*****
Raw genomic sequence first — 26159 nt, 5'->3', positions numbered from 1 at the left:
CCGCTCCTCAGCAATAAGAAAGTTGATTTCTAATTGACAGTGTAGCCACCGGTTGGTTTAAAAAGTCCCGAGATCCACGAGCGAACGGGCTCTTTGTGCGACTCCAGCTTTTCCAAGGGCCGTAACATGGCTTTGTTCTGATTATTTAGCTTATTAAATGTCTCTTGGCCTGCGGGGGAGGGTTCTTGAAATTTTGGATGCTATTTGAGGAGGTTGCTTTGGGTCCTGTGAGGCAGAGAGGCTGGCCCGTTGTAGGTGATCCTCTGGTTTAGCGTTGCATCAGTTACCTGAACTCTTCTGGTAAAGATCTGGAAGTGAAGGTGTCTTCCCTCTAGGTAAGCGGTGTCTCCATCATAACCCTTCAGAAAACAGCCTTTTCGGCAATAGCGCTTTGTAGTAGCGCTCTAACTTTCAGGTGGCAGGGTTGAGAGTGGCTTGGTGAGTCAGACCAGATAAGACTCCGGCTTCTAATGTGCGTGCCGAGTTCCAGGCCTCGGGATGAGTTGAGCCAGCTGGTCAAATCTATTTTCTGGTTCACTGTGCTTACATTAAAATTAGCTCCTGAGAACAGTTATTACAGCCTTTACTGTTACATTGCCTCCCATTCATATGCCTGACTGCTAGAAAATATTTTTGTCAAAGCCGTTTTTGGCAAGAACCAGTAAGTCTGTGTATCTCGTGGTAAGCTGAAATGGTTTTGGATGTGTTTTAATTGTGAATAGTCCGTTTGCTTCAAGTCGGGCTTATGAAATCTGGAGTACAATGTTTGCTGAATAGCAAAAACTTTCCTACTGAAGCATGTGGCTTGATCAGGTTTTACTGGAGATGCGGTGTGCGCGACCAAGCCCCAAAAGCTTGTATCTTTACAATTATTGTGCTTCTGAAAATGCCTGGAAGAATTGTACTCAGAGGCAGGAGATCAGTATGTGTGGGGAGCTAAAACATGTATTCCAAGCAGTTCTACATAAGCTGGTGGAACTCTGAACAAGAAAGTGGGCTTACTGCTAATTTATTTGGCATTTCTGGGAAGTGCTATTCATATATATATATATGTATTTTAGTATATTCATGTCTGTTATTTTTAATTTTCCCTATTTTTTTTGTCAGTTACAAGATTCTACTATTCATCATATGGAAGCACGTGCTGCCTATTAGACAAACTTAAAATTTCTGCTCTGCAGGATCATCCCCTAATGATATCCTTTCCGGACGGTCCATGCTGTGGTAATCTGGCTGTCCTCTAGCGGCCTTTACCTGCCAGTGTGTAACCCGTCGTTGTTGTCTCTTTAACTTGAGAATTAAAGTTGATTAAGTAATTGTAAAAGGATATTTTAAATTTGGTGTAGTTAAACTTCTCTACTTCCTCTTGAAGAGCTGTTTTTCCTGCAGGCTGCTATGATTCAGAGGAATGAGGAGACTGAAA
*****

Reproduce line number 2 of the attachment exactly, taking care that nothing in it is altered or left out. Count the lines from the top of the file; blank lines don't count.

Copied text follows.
CCGCTCCTCAGCAATAAGAAAGTTGATTTCTAATTGACAGTGTAGCCACCGGTTGGTTTAAAAAGTCCCGAGATCCACGAGCGAACGGGCTCTTTGTGCGACTCCAGCTTTTCCAAGGGCCGTAACATGGCTTTGTTCTGATTATTTAGCTTATTAAATGTCTCTTGGCCTGCGGGGGAGGGTTCTTGAAATTTTGGATGCTATTTGAGGAGGTTGCTTTGGGTCCTGTGAGGCAGAGAGGCTGGCCCGTTGTAGGTGATCCTCTGGTTTAGCGTTGCATCAGTTACCTGAACTCTTCTGGTAAAGATCTGGAAGTGAAGGTGTCTTCCCTCTAGGTAAGCGGTGTCTCCATCATAACCCTTCAGAAAACAGCCTTTTCGGCAATAGCGCTTTGTAGTAGCGCTCTAACTTTCAGGTGGCAGGGTTGAGAGTGGCTTGGTGAGTCAGACCAGATAAGACTCCGGCTTCTAATGTGCGTGCCGAGTTCCAGGCCTCGGGATGAGTTGAGCCAGCTGGTCAAATCTATTTTCTGGTTCACTGTGCTTACATTAAAATTAGCTCCTGAGAACAGTTATTACAGCCTTTACTGTTACATTGCCTCCCATTCATATGCCTGACTGCTAGAAAATATTTTTGTCAAAGCCGTTTTTGGCAAGAACCAGTAAGTCTGTGTATCTCGTGGTAAGCTGAAATGGTTTTGGATGTGTTTTAATTGTGAATAGTCCGTTTGCTTCAAGTCGGGCTTATGAAATCTGGAGTACAATGTTTGCTGAATAGCAAAAACTTTCCTACTGAAGCATGTGGCTTGATCAGGTTTTACTGGAGATGCGGTGTGCGCGACCAAGCCCCAAAAGCTTGTATCTTTACAATTATTGTGCTTCTGAAAATGCCTGGAAGAATTGTACTCAGAGGCAGGAGATCAGTATGTGTGGGGAGCTAAAACATGTATTCCAAGCAGTTCTACATAAGCTGGTGGAACTCTGAACAAGAAAGTGGGCTTACTGCTAATTTATTTGGCATTTCTGGGAAGTGCTATTCATATATATATATATGTATTTTAGTATATTCATGTCTGTTATTTTTAATTTTCCCTATTTTTTTTGTCAGTTACAAGATTCTACTATTCATCATATGGAAGCACGTGCTGCCTATTAGACAAACTTAAAATTTCTGCTCTGCAGGATCATCCCCTAATGATATCCTTTCCGGACGGTCCATGCTGTGGTAATCTGGCTGTCCTCTAGCGGCCTTTACCTGCCAGTGTGTAACCCGTCGTTGTTGTCTCTTTAACTTGAGAATTAAAGTTGATTAAGTAATTGTAAAAGGATATTTTAAATTTGGTGTAGTTAAACTTCTCTACTTCCTCTTGAAGAGCTGTTTTTCCTGCAGGCTGCTATGATTCAGAGGAATGAGGAGACTGAAA